I've got an eeepc with an intel graphics. I'd like to hook a script to the event of a monitor plugged via VGA. How to do that?


5 Answers 5


As a crude solution, you may be able to poll on sysfs. On my laptop I have:

$ cat /sys/class/drm/card0-LVDS-1/status

$ cat /sys/class/drm/card0-VGA-1/status

I'm guessing this requires kernel DRM and possibly KMS.

To see if you can trigger something automatically, you could run udevadm monitor --property, and watch while you are (dis-)connecting the monitor to see if events are reported.

With my radeon, I get an event the first time I connect a VGA monitor, but no events on subsequent disconnects and reconnects. The event should look something like (using yours as an example):

KERNEL[1303765357.560848] change /devices/pci0000:00/0000:00:02.0/drm/card0 (drm)

Unfortunately there's not a lot to match against, but as long as there's only one video card in the picture that's not too important. Find where udev gets rules from on your system (probably /etc/udev/rules.d/), and create a 99-monitor-hotplug.rules file with:

ACTION=="change", SUBSYSTEM=="drm", ENV{HOTPLUG}=="1", RUN+="/root/hotplug.sh"

udev will then run hotplug.sh when a display is connected. As a test, I put the following in /root/hotplug.sh (don't forget to make this script executable):


for output in DVI-I-1 LVDS-1 VGA-1; do
        echo $output >> /root/hotplug.log
        cat /sys/class/drm/card0-$output/status >> /root/hotplug.log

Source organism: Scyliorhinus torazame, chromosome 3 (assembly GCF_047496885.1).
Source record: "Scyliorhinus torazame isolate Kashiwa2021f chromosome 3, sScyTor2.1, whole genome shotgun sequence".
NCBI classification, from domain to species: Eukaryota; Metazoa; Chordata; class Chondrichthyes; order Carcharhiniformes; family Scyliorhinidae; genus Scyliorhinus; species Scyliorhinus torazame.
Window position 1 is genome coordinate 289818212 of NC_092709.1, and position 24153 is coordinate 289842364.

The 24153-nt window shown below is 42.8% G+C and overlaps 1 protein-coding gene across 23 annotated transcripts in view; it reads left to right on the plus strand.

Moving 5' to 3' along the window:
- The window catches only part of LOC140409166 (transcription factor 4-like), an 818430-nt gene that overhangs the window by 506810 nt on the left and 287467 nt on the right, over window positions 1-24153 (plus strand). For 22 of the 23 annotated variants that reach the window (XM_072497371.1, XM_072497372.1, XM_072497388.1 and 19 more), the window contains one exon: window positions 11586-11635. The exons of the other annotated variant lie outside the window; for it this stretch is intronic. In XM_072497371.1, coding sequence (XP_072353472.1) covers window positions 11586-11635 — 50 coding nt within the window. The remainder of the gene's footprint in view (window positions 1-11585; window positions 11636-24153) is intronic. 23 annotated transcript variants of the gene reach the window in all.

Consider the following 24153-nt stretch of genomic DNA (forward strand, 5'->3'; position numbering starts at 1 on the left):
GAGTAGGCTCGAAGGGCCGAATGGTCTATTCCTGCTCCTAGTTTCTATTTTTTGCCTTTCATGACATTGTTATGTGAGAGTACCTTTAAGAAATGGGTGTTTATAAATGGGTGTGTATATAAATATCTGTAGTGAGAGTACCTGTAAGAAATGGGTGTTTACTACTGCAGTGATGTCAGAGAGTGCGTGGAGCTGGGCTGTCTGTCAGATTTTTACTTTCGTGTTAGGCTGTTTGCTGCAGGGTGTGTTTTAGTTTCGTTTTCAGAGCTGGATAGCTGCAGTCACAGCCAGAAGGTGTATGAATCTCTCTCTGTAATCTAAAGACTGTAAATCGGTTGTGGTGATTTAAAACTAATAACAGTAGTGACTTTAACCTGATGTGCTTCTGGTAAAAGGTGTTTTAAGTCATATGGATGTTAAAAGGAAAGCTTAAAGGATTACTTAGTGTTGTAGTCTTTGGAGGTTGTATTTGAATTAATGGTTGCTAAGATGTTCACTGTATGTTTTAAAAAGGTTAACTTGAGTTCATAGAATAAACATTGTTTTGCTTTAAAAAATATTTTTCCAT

With that, I got an entry in hotplug.log after I connected an external display. Even filtering for ACTION=="change", I still got some events on boot, so you may want to take that into account somehow in your script.

  • 1
    Good start, but I don't like polling. Commented Apr 19, 2011 at 18:19
  • @Tass if you are getting events, ping me, and I can probably come up with a udev rule to run a script
    – Andy
    Commented Apr 21, 2011 at 4:48
  • 4
    Thanks Andy for this! I've created a script that is inspired by this post. You can fetch it at github.com/codingtony/udev-monitor-hotplug .It uses xrandr to toggle the monitor on and off when they are plugged in/plugged out. I hope it will help.
    – Tony
    Commented Dec 3, 2012 at 1:16
  • "I get an event the first time I connect a VGA monitor, but no events on subsequent disconnects and reconnects" Same for me, but it seems to only execute my script that first time. Is your hotplug.sh custom script getting called on each time you disconnect and reconnect your monitor?
    – user779159
    Commented Mar 21, 2013 at 12:50
  • I'm trying to set this up to account for the possibility of the system being started with no monitor attached. For me, udev shows both connect and disconnect events, but only if the monitor was attached at system boot. Any idea how to get it to pay attention if nothing's hooked up when udev starts? Resorting to polling would require a much messier script...
    – Perkins
    Commented Oct 29, 2014 at 22:06

This other answer is on the right path: you want to listen to DRM events from udev.

I've implemented a Python script that runs some code when either USB devices or external displays are (un)plugged. I'm including below a minimal version of that script (untested):

#!/usr/bin/env python3
import pyudev

def udev_event_received(device):
    ...  # Your code here!

context = pyudev.Context()
monitor_drm = pyudev.Monitor.from_netlink(context)
observer_drm = pyudev.MonitorObserver(monitor_drm, callback=udev_event_received, daemon=False)


# This will prevent the program from finishing:

See also:


You have three options:

  1. Poll on a specific entry in sysfs.